Sunday, February 28, 2016

Morning Dew

by Virgil Huston

Iridescent hues glisten
in morning dew warmth
Walking softly feet wet
Green surrounded by
opaque grey the path

The Wound

By Denny E. Marshall

Day after day, the earth will bleed
With blood of water and of land
Humans born with the gene of greed
Day after day, the earth will bleed
Mostly for our own selfish needs
Not just companies understand
Day after day, the earth will bleed
With blood of water and of land


by Stefanie Bennett

... In over my head,
All seasons

Thursday, February 25, 2016

Hawk Against The Sky

by Ed Hack

The circling, minute adjustments of
its telltale wings, its ancient circuitry,
black diamond of its brain. Who speaks of love
but all the while neglects the hawk is free
to babble on unmoored from fact, that black
shape circling now. So much summed up in names--
a plunderer, a rapist too, and rapt
in holy light. The hawk's beyond all shame,
like God who breaks us into faith. Against
the gray or sun-dazed light raw hunger guides
its circling flight, impeccable and cleansed,
angelic wings' dark silence as it glides.
Whatever else sky is, it's home to hawks--
implacable and circling, their force.

Tuesday, February 23, 2016

A Farmer Collects Plants for Louis XVI

by Andrea Wyatt

visiting settlements along the tidal reaches of the Chesapeake

André Michaux sketches patches of tiny pale flowers in moss
with bumpy sweet potatoes at the edges

yellow bees in the chestnut tree leaves

“we cannot sett down a foot, but tread on
Strawberries and fallen mulberrie vines,”

he writes in a small pocket diary stained with saltwater and bear grease

meets men & women who trade beaver skins

roast fat red kernelled ears of corn, dry spicy dark tobacco leaves

gather sea lavender & eat oysters till they keel over

as the canvasbacks and mallards obscure the sun

fly through the wet November sky

they have no idea it is past time to leave

as Louis pushes himself away from his royal table
filled with empty oyster shells & corn.


by Carl Mayfield

nightshade at dawn:
    poison apples
        lightly frosted


by David Chorlton

Along a voiceless trail
are the shadows of birds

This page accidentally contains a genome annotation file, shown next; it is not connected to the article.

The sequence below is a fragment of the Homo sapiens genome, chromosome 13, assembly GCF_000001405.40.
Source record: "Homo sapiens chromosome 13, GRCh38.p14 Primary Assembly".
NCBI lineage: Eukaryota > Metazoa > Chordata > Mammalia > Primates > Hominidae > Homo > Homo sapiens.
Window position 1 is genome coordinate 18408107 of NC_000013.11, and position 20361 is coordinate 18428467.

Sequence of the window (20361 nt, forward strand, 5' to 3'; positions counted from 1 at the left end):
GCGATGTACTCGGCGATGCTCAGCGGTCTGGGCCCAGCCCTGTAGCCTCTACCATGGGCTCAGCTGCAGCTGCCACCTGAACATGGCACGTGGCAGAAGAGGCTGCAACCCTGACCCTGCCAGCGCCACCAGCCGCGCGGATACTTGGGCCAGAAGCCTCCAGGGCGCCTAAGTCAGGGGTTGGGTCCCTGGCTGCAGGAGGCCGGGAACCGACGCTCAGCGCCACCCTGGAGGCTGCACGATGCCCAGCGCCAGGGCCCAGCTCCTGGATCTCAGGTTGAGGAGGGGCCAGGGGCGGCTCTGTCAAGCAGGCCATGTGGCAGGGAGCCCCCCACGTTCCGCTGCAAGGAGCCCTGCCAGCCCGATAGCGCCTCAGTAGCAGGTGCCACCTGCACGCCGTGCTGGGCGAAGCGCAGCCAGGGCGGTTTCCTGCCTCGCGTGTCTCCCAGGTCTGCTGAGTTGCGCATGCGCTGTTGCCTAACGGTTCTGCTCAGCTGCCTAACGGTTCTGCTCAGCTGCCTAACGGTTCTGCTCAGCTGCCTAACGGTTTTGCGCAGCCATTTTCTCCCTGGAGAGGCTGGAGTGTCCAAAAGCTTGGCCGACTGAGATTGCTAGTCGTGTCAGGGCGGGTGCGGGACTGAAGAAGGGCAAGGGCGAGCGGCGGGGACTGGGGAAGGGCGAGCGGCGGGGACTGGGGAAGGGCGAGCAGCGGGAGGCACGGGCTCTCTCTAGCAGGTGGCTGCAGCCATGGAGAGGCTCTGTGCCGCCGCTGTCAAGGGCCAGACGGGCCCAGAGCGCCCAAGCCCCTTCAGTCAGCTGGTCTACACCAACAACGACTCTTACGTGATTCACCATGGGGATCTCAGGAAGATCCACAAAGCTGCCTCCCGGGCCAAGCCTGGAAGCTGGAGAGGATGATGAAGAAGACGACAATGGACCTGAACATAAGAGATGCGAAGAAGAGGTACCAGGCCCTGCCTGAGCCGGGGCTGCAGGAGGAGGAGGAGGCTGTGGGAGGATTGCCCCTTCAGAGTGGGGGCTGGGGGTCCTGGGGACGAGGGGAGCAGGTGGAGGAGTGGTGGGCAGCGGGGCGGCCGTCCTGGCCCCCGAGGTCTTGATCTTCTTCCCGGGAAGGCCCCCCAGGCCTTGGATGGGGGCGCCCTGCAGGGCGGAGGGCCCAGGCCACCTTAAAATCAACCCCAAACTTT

who once flew over it,

and embedded in the dirt
the tracks a fox left
one full moon’s night

when its tail curled up
behind it with a spark
at the tip of each hair.

Language doesn’t help us
find a way back
to them, only grants

the means to ask where
they have gone, and whether
any other trail leads there.

Sunday, February 21, 2016

Slovenian Lament

by Terrence Sykes
fog cloaks
gray slate roofs
flint & shadows
streets void
stone mute trees
black canvas blank
steady rain
falls upon the autumn
flowers silent at dusk
darkness drapes
muted melancholy
trellising the soul
burja winds announce
death or resurrection
certainty of uncertainty
dissonance & dissension
chapel & steeple
distant tolling
vertigo & vengeance
mistaken towering babel
forgotten in the ruins


by Theresa A. Cancro

winter thaw --
a sycamore sloughs off
old bark


by Stefanie Bennett

The Sake moon makes
Busy lake-shore
On the rocks...

Wednesday, February 17, 2016

Cloak of Fog

by Tim Staley

The sun picks the scab of night
but clouds foam over the light.

The clouds fling their fingers
against the mountain, glide up
and over or sidle for miles
against the canyon wall.

A mountain lion tiptoes
down the canyon to the spring,
both of us are spooked
by the boom of nuclear bombers
running maneuvers all morning
under the cloak of fog.


by Carl Mayfield

field fence in winter--
the only green

The Dance of the Meek Lake

by Mendes Biondo

the meek lake
budges with breeze
stalks of sedge

the factories
on the opposite bank
stand still

too hard to
dance with
the meek lake

Sunday, February 14, 2016

Acer rubrum for Valentine’s Day

by Karla Linn Merrifield
Swamp maples begin leafing
in February in Central Florida.
Spring is stingy with their crimson
sequins or sparing of sightseers’ eyes.
I catch too few, so squint
into water below doubling the color